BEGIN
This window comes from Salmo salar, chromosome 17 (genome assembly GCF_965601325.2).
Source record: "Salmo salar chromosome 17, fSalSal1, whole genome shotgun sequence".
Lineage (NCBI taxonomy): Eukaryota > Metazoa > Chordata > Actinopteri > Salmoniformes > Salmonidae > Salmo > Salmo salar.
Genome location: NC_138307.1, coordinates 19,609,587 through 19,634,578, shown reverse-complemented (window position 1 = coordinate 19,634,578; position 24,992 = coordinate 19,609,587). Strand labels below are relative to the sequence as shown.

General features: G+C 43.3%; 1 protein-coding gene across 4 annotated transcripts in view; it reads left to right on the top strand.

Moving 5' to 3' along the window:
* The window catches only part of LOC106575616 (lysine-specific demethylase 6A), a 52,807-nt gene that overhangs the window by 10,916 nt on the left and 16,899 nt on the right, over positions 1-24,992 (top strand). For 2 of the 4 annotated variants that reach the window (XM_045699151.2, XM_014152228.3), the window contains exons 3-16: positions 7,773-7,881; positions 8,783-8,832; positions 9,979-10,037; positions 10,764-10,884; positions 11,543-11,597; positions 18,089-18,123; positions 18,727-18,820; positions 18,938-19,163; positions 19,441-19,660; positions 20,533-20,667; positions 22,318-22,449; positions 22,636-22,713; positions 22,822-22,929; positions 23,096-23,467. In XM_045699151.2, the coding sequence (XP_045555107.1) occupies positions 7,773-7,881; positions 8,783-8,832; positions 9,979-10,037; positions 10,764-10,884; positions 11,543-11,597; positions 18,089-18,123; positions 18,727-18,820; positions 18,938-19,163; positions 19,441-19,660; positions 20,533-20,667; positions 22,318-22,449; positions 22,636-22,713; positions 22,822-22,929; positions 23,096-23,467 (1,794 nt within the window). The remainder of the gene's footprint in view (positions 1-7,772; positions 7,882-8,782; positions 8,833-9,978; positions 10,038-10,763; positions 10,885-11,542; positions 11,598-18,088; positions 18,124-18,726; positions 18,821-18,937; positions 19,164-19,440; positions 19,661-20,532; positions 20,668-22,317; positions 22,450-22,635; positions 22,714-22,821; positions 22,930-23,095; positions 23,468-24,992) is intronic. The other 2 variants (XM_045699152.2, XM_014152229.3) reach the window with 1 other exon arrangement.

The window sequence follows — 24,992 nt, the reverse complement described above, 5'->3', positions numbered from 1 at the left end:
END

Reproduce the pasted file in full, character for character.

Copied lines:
This window comes from Salmo salar, chromosome 17 (genome assembly GCF_965601325.2).
Source record: "Salmo salar chromosome 17, fSalSal1, whole genome shotgun sequence".
Lineage (NCBI taxonomy): Eukaryota > Metazoa > Chordata > Actinopteri > Salmoniformes > Salmonidae > Salmo > Salmo salar.
Genome location: NC_138307.1, coordinates 19,609,587 through 19,634,578, shown reverse-complemented (window position 1 = coordinate 19,634,578; position 24,992 = coordinate 19,609,587). Strand labels below are relative to the sequence as shown.

General features: G+C 43.3%; 1 protein-coding gene across 4 annotated transcripts in view; it reads left to right on the top strand.

Moving 5' to 3' along the window:
* The window catches only part of LOC106575616 (lysine-specific demethylase 6A), a 52,807-nt gene that overhangs the window by 10,916 nt on the left and 16,899 nt on the right, over positions 1-24,992 (top strand). For 2 of the 4 annotated variants that reach the window (XM_045699151.2, XM_014152228.3), the window contains exons 3-16: positions 7,773-7,881; positions 8,783-8,832; positions 9,979-10,037; positions 10,764-10,884; positions 11,543-11,597; positions 18,089-18,123; positions 18,727-18,820; positions 18,938-19,163; positions 19,441-19,660; positions 20,533-20,667; positions 22,318-22,449; positions 22,636-22,713; positions 22,822-22,929; positions 23,096-23,467. In XM_045699151.2, the coding sequence (XP_045555107.1) occupies positions 7,773-7,881; positions 8,783-8,832; positions 9,979-10,037; positions 10,764-10,884; positions 11,543-11,597; positions 18,089-18,123; positions 18,727-18,820; positions 18,938-19,163; positions 19,441-19,660; positions 20,533-20,667; positions 22,318-22,449; positions 22,636-22,713; positions 22,822-22,929; positions 23,096-23,467 (1,794 nt within the window). The remainder of the gene's footprint in view (positions 1-7,772; positions 7,882-8,782; positions 8,833-9,978; positions 10,038-10,763; positions 10,885-11,542; positions 11,598-18,088; positions 18,124-18,726; positions 18,821-18,937; positions 19,164-19,440; positions 19,661-20,532; positions 20,668-22,317; positions 22,450-22,635; positions 22,714-22,821; positions 22,930-23,095; positions 23,468-24,992) is intronic. The other 2 variants (XM_045699152.2, XM_014152229.3) reach the window with 1 other exon arrangement.

The window sequence follows — 24,992 nt, the reverse complement described above, 5'->3', positions numbered from 1 at the left end: